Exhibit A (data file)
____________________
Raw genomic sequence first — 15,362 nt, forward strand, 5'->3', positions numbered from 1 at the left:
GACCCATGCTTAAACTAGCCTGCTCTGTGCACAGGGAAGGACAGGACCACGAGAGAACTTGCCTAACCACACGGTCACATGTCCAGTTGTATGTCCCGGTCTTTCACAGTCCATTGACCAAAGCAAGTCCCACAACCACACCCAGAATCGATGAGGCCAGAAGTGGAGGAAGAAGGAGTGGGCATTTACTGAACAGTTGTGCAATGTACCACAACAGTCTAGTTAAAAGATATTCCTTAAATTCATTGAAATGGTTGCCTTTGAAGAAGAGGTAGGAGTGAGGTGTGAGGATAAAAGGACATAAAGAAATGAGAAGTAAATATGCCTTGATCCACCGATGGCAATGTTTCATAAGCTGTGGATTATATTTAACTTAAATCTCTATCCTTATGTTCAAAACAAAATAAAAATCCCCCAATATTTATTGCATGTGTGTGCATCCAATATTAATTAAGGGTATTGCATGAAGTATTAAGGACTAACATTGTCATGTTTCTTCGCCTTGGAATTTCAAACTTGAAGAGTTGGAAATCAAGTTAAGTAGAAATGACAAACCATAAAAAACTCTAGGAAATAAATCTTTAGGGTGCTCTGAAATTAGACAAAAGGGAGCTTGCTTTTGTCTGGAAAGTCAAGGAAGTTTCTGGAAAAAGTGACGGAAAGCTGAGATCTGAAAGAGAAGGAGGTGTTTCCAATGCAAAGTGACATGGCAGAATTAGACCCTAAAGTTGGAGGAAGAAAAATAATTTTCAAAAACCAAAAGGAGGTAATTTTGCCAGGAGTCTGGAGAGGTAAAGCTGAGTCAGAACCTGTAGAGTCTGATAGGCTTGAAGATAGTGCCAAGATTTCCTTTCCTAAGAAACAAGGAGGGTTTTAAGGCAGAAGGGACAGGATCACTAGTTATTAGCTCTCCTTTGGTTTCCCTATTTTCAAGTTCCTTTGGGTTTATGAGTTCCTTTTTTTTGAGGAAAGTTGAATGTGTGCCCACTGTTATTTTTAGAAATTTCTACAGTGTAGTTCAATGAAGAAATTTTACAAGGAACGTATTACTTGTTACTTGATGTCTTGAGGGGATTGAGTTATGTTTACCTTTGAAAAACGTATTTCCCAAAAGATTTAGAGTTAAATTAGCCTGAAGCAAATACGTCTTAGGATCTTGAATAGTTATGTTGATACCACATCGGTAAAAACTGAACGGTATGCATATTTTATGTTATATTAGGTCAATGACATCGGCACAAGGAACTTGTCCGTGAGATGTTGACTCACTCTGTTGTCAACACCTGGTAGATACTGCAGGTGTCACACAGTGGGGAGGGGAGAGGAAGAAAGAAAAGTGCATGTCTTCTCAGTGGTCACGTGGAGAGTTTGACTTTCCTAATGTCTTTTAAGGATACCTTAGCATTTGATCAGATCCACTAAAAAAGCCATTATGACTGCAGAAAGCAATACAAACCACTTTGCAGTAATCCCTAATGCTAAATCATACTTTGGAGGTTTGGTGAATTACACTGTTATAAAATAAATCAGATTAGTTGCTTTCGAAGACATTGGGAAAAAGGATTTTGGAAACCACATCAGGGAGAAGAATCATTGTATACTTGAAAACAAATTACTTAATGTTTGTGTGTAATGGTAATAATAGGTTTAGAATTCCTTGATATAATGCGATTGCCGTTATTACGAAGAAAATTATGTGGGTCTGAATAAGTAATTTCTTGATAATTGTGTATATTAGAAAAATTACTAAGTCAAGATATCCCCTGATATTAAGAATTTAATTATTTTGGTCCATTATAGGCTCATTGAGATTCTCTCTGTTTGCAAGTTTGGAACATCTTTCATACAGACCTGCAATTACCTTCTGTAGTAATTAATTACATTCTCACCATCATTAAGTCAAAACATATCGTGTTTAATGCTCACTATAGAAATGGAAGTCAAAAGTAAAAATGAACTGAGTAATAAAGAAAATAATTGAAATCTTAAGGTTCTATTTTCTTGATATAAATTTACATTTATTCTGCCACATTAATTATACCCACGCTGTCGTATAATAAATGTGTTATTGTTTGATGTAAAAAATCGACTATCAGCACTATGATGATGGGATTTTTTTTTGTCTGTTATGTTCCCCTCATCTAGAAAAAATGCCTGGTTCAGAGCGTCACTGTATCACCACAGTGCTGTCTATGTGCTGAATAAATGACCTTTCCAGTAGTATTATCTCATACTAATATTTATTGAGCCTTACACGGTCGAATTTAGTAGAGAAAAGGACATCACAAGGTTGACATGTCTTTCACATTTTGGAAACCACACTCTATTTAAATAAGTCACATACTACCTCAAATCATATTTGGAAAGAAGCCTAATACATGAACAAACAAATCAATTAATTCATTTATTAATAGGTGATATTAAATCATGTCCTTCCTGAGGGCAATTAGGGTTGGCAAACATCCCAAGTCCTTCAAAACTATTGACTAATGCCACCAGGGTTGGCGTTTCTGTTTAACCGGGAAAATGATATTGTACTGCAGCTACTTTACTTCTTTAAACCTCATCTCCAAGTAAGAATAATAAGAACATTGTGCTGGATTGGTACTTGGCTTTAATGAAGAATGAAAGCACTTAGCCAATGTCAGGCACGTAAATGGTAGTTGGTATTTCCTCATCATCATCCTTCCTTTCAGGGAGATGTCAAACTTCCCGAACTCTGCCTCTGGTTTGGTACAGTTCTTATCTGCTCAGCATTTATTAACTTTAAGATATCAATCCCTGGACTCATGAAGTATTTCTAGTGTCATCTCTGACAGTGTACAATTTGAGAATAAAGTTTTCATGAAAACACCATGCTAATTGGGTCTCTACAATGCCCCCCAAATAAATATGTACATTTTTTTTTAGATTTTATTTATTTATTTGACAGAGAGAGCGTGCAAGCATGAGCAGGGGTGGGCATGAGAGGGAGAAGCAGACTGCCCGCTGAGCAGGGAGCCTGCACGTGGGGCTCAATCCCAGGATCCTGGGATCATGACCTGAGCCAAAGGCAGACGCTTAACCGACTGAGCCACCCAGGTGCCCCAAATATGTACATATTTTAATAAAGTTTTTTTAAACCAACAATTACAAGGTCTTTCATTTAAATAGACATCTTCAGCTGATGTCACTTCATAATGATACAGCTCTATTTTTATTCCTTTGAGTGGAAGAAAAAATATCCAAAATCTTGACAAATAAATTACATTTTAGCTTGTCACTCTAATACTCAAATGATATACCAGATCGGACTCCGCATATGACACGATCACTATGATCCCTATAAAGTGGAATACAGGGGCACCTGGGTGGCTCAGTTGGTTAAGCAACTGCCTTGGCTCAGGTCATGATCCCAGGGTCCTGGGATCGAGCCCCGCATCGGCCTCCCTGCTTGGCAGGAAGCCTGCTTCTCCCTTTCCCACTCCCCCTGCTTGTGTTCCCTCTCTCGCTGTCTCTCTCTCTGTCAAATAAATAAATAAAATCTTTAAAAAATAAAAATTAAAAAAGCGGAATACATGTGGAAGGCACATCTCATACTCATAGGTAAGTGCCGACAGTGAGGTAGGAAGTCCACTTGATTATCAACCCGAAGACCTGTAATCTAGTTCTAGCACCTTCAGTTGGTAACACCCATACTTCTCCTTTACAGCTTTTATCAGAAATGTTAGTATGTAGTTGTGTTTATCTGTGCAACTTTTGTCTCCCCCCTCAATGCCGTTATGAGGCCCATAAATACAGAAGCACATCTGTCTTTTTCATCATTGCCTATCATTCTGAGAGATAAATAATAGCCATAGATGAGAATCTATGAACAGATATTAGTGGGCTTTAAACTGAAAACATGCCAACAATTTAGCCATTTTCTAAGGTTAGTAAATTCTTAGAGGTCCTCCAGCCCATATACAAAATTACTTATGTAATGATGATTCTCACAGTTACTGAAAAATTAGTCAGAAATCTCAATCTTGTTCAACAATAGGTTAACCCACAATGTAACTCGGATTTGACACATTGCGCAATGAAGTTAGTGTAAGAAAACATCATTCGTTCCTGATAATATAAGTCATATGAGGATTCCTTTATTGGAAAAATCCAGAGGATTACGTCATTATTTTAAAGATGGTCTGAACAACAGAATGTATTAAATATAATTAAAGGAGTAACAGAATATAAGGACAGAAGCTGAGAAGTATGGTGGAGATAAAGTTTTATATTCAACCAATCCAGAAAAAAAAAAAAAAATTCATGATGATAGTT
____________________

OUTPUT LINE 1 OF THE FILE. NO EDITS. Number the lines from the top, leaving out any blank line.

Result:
Raw genomic sequence first — 15,362 nt, forward strand, 5'->3', positions numbered from 1 at the left: